Following Hurricane Katrina, the third of our many Allstate adjusters finally made it to our house in October. He immediately noted the obvious structural damage to our house, and he put in an order for an engineer. Allstate hired Haag Engineering to examine our residence, which meant nothing to me at the time. When the two representatives from Haag finally showed up at our house on February 23rd, we were overjoyed. Finally, six months after the storm, we could get their assessment of whether it was wind or flood waters that racked our house. We knew that the severe winds from Katrina caused the structural damage, but everyone from Allstate who we dealt with indicated they would total it out from flood, because that wouldn't cost Allstate any money as flood is backed with federal funds. We were in the unusual position of having both wind and flood policies. "Lucky us" we naively thought. The representatives from Haag only stayed at our house a short time, just 15 minutes, and wanted no interaction from us. They were rude we thought, but maybe we had been living in the south too long and our expectations for kind small talk weren't realistic. Anyway, two months go by, and we're still waiting on their report to be filed. Mind you, people have long since gutted their houses and begun the long and tedious process of making the many necessary repairs. For those of us who had flooded houses, we basically need to gut them, treat the studs, redo all the plumbing and electricity, and then put in new walls, floors, and ceilings. But we also have structural problems, and we can't do any of the other things until we address this with our insurance company. Finally, in the mail on May 4th I received a letter from Allstate stating that they are denying our claim for any structural damage based on the Haag report, which was attached. That was one of the worst days of my life, but fortunately for us, the report from Haag was full of mistakes. For example, they refered to our house as "The Wilson house" and had pictures that weren't from our house. Also they claim things like it wasn't windy enough during Katrina to cause a house to lean, and that the many new cracks in our interior were caused from a lack of air conditioning for 3 weeks. They also ignored the most obvious evidence that our house was recently racked.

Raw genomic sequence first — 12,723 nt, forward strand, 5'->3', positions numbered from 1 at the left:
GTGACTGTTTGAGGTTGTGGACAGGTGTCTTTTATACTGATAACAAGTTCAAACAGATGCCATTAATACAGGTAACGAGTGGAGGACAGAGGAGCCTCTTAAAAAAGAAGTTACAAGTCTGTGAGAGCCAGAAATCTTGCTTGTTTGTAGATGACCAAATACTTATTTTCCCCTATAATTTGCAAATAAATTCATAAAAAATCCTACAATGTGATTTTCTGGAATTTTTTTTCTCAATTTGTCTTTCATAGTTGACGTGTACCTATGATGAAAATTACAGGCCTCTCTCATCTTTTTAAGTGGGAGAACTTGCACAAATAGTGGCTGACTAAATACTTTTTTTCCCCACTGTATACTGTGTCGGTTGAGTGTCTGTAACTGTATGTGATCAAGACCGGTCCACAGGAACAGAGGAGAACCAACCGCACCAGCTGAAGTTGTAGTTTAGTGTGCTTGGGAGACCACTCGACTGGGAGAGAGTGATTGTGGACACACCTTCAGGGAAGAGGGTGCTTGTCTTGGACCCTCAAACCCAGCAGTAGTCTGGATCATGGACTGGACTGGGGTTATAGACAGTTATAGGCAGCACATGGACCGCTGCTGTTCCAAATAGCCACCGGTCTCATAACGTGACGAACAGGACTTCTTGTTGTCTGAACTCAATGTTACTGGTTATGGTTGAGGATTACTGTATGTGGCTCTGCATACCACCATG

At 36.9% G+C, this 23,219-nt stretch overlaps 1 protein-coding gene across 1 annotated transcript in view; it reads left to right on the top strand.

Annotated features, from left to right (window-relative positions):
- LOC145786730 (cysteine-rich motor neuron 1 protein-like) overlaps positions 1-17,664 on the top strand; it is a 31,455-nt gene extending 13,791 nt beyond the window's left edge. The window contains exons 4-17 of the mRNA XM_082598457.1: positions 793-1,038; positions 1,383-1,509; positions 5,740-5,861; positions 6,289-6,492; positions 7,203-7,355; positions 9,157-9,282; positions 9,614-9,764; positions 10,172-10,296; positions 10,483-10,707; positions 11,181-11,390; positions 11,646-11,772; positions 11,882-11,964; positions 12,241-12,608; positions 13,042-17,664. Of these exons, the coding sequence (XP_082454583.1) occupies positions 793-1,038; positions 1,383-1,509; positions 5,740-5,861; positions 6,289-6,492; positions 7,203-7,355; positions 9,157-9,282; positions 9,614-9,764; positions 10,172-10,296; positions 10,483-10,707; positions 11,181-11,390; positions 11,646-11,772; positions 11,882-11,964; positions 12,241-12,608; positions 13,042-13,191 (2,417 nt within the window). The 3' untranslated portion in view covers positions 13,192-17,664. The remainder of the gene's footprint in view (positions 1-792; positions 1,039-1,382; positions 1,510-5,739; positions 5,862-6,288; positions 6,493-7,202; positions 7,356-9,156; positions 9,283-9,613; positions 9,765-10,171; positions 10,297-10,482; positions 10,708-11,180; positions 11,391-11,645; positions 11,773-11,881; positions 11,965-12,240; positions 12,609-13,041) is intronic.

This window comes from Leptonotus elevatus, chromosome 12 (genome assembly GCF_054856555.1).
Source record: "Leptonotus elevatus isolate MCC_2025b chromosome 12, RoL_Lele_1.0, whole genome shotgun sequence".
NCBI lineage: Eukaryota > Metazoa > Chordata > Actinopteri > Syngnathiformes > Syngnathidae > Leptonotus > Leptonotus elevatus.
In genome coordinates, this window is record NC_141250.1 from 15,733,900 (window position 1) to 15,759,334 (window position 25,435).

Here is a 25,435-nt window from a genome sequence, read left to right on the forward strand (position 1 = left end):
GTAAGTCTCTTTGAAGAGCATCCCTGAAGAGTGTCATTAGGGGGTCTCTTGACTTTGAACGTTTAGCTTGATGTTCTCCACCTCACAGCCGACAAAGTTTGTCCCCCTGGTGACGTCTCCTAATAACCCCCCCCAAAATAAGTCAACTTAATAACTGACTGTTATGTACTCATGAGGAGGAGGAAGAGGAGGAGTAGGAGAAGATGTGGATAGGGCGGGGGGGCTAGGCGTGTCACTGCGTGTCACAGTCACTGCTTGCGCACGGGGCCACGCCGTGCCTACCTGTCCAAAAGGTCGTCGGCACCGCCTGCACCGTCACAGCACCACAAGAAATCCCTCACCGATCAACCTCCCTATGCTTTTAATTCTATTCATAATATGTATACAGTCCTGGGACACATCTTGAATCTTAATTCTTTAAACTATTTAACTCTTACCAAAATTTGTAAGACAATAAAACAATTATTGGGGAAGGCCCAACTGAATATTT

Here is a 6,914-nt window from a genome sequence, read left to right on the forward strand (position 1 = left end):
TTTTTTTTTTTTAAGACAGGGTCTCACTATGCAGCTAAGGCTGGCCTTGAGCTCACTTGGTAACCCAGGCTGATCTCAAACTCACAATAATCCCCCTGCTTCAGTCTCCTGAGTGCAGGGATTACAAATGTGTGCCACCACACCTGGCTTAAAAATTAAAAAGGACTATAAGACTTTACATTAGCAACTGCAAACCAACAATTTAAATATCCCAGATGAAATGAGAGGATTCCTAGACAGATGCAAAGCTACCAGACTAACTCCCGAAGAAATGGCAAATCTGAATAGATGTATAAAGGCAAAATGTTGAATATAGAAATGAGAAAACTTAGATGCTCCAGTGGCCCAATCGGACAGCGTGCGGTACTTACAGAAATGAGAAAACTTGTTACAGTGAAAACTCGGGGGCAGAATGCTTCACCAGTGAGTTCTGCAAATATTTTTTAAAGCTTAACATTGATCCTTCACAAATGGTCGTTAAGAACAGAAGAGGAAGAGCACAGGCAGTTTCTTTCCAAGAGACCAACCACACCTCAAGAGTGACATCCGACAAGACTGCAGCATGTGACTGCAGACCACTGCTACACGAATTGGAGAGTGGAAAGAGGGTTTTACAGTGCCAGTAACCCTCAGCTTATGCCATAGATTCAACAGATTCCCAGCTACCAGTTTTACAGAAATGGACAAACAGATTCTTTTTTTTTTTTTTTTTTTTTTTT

So we were heartbroken and furious, and we decided to fight back against Allstate.
Since those dark days following the claim denial, I've come to learn that Haag is infamous for being in the pockets of the insurance industry. Their spokesperson lately has been Timothy Marshall, who is Haag's damage and failure consultant. He wrote the "Hurricane Katrina Damage Survey" that insurance companies have routinely purchased as "expert testimony" and used to deny claims. By the way, Haag's online store now advertises that the book is 1/2 price at $75 "While supplies last!" Marshall's survey concludes that sustained winds were below Category 3 and that there was no tornado damage along the coast. Mind you, there is a mountain of more qualified "experts" who say that sustained winds were in the Category 4-5 range, and that there were plenty of tornados. So this one man's biased work is the primary tool used by insurance companies to deny people's wind claims, as the insurers say all of the damage was done by flood.